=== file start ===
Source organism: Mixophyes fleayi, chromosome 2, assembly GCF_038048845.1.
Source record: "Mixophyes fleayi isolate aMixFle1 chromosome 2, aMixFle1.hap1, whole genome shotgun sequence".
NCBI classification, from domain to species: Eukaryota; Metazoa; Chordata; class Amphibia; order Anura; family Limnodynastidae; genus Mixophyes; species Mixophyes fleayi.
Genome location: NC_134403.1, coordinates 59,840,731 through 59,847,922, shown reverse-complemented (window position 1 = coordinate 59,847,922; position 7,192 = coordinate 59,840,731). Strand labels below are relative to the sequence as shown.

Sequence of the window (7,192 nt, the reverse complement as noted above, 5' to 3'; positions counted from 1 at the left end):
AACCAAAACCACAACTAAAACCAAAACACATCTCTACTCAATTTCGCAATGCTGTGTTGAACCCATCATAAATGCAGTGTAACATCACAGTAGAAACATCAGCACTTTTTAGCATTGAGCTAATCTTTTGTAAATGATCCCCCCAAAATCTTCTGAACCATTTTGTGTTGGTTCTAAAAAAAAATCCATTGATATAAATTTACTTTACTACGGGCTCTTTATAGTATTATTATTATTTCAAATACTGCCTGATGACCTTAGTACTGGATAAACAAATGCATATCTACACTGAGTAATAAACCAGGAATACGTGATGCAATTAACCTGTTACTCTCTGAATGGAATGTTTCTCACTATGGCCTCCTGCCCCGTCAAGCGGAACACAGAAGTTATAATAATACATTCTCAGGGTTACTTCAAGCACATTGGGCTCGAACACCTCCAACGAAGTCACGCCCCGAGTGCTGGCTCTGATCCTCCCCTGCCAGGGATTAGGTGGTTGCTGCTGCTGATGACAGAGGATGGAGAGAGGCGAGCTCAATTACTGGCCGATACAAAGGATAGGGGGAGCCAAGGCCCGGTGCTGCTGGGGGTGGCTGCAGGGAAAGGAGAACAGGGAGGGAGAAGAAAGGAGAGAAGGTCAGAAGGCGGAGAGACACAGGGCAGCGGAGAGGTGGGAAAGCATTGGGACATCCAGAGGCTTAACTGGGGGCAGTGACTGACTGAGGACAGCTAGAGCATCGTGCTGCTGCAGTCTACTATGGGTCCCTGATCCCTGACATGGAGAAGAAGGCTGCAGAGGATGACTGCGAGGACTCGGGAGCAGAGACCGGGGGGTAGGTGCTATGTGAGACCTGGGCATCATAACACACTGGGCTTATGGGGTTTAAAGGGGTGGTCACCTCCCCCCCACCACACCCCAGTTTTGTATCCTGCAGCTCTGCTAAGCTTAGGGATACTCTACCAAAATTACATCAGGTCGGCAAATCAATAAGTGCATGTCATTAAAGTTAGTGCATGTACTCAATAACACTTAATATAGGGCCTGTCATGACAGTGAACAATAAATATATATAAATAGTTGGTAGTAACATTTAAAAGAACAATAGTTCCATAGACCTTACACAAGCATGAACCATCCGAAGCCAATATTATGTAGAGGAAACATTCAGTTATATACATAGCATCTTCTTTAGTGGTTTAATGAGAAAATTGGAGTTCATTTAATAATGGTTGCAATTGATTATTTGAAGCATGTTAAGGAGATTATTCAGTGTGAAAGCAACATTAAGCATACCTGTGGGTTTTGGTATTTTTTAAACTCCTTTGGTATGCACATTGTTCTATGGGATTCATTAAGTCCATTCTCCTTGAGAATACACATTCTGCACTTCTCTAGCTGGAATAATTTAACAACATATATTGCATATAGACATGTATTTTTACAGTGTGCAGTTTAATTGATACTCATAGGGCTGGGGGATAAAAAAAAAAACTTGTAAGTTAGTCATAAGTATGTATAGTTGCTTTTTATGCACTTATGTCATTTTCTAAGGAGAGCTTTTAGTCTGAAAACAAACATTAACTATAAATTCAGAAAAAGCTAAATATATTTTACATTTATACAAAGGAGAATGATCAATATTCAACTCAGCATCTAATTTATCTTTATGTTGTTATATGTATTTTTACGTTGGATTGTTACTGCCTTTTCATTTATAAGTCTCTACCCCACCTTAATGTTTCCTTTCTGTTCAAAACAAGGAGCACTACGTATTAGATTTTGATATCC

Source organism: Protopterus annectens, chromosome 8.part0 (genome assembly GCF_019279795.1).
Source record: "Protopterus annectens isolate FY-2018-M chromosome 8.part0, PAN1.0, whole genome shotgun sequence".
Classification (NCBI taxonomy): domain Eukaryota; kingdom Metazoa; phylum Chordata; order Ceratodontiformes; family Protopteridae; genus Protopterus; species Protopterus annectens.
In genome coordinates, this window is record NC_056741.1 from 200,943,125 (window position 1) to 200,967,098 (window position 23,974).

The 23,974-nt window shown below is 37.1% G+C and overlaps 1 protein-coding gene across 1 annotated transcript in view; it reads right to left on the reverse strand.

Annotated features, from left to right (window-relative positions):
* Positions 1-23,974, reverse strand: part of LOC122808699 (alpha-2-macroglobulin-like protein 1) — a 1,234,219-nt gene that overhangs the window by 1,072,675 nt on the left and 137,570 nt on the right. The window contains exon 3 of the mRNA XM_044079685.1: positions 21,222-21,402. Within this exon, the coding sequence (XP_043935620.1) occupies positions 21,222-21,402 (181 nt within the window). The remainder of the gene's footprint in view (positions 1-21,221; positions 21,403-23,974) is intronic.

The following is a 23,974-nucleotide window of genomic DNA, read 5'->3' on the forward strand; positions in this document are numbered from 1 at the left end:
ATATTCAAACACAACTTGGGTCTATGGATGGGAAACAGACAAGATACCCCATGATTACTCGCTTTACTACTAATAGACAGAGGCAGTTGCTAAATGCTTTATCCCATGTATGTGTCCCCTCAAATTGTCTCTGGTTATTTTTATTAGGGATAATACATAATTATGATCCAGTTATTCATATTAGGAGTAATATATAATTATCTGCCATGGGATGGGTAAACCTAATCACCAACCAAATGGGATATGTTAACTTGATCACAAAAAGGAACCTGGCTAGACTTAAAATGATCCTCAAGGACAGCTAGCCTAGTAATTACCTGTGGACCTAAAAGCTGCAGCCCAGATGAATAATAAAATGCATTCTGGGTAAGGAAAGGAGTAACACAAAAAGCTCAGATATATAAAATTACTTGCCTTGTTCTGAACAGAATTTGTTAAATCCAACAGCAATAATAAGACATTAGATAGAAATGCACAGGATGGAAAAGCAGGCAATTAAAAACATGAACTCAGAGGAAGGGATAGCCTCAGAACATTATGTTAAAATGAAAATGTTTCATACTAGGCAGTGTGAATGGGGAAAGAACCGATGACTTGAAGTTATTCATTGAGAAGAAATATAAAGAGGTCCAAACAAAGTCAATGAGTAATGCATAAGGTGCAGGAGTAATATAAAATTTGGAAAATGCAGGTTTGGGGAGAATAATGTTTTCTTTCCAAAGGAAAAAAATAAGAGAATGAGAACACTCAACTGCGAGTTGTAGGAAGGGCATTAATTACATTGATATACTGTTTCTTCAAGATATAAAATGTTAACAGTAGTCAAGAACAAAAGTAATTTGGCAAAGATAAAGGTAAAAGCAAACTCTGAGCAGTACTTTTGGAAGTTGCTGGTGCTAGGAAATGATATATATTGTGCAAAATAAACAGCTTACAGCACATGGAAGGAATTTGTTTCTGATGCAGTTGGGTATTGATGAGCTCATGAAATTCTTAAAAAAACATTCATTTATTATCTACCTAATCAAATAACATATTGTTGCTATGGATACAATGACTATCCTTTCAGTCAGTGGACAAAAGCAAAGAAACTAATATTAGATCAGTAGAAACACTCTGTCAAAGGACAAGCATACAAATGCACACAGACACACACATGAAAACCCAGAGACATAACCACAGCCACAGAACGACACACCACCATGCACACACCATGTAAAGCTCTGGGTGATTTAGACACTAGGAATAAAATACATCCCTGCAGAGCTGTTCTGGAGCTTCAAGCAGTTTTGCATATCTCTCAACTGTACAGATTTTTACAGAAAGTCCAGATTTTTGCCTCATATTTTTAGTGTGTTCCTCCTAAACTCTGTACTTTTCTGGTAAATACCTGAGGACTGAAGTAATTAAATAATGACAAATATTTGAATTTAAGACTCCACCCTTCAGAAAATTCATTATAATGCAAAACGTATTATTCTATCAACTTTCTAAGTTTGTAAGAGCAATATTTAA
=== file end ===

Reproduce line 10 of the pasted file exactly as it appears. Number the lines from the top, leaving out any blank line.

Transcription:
In genome coordinates, this window is record NC_056741.1 from 200,943,125 (window position 1) to 200,967,098 (window position 23,974).